Significant advancements in amidoxime-based polymeric adsorbents to extract uranium from seawater are achieved in recent years. The success of uranium adsorbent development can help provide a sustainable supply of fuel for nuclear reactors. To bring down the production cost of this new technology, in addition to the development of novel adsorbents with high uranium capacity and manufacture cost, the development of adsorbent re-using technique is critical because it can further reduce the cost of the adsorbent manufacture. In our last report, the use of high concentrations of bicarbonate solution (3M KHCO3) was identified as a cost-effective, environmental friendly method to strip uranium from amidoxime-based polymeric adsorbents. This study aims to further improve the method for high recovery of uranium capacity in re-uses and to evaluate the performance of adsorbents after multiple re-use cycles. Adsorption of dissolved organic matter (DOM) on the uranium adsorbents during seawater exposure can hinder the uranium adsorption and slow down the adsorption rate. An additional NaOH rinse (0.5 M NaOH, room temperature) was applied after the 3 M KHCO3 elution to remove natural organic matter from adsorbents. The combination of 3 M KHCO3 elution and 0.5 M NaOH rinse significantly improves the recovery of uranium adsorptionmore » capacity in the re-used adsorbents. In the first re-use, most ORNL adsorbents tested achieve ~100% recovery by using 3 M KHCO3 elution + 0.5 M NaOH rinse approach, in comparison to 54% recovery when only 3 M KHCO3 elution was applied. A significant drop in capacity was observed when the adsorbents went through more than one re-use. FTIR spectra revealed that degradation of amidoxime ligands occurs during seawater exposure, and is more significant the longer the exposure time. Significantly elevated ratios of Ca/U and Mg/U in re-used adsorbents support the decrease in abundance of amidoxime ligands and increase carboxylate group from FT-IR analysis. The impact of the length of seawater exposure cycle in adsorbent re-use was evaluated by comparing the adsorption capacity for a common adsorbent formulation (ORNL AI8 formulation) under different exposure cycle (28 days and 42 days). Adsorbents with a 28 days seawater exposure cycle had higher recovery of uranium capacity than adsorbent with 42 days of seawater exposure. Under different cumulative seawater exposure time, the adsorbent with 28 days seawater exposure cycle also had less amidoxime ligands degradation than the adsorbent with 42 days seawater exposure cycle. These observations support the negative impact of prolonged seawater exposure on amidoxime ligands stability. Recovery of uranium capacity in re-uses also varies across different adsorbent formulations. Among three different ORNL adsorbents tested (AI8, AF8, AF1-DMSO), AI8 had the best recovery in each re-use, followed by AF8 and then AF1-DMSO. This demonstrates that continuing efforts on developing new adsorbents with high capacity and stability is critical. The overall performance of adsorbents in multiple re-use cycles can be evaluated by calculation total harvestable uranium, the summation of adsorbed uranium from each seawater exposure cycle. In this assessment, the ORNL AI8 braid with 28 days seawater exposure cycle can reach total harvestable uranium 10g Uranium/kg adsorbent in ~140 days; while the same type of braid but with 42 days seawater exposure cycle reach the same level in ~170 days. Notably, the performance of total harvestable uranium also varies among different adsorbent formulations (AI8 > AF1-DMSO > AF8). Short seawater exposure cycle is associated with high re-use frequency. The development of low-cost offshore adsorbent deployment/extraction is essential for high frequency reuse operation. This study also highlights the importance to examine the re-use performance of newly developed uranium adsorbents for selection of optimal adsorbents for ocean deployment.« less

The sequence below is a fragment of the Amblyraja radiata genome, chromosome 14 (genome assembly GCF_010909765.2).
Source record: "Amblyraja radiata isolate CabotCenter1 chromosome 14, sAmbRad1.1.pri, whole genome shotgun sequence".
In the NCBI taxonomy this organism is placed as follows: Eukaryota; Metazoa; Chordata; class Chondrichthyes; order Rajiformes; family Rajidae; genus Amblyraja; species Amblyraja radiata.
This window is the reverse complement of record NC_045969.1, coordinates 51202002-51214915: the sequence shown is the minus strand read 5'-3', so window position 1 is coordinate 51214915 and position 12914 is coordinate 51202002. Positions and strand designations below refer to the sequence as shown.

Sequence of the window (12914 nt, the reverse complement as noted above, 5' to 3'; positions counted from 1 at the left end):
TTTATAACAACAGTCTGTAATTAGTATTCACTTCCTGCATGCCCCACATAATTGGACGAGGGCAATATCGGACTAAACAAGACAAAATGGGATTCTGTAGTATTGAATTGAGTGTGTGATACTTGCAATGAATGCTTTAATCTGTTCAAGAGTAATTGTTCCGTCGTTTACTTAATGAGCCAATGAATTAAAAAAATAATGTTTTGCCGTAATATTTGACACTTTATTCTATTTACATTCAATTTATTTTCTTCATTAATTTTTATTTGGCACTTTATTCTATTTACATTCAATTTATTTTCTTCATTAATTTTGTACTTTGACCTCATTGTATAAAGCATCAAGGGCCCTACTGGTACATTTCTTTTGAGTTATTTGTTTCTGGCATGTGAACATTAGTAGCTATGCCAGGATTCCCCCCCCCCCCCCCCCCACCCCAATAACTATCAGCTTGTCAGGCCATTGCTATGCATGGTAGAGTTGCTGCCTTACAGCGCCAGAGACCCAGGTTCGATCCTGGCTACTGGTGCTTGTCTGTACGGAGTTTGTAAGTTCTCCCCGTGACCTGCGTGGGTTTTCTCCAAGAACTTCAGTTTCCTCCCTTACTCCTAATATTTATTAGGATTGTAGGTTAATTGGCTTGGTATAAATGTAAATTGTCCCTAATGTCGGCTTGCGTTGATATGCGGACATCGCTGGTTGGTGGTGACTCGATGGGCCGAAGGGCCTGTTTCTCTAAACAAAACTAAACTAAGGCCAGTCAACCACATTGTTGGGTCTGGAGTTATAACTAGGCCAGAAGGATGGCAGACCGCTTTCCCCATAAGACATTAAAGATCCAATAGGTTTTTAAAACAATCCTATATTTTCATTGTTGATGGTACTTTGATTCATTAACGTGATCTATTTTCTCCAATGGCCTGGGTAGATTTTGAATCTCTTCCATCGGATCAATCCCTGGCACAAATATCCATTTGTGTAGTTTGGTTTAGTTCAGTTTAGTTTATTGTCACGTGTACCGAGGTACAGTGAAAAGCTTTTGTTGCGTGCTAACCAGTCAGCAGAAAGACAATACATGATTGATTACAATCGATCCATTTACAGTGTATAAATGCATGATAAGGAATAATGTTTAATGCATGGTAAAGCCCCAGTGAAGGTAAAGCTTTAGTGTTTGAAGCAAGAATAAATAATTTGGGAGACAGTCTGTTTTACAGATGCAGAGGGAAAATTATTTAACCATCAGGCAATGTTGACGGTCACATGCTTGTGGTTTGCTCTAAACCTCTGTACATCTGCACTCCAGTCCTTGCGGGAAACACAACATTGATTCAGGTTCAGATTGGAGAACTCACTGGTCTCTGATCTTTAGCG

Authors: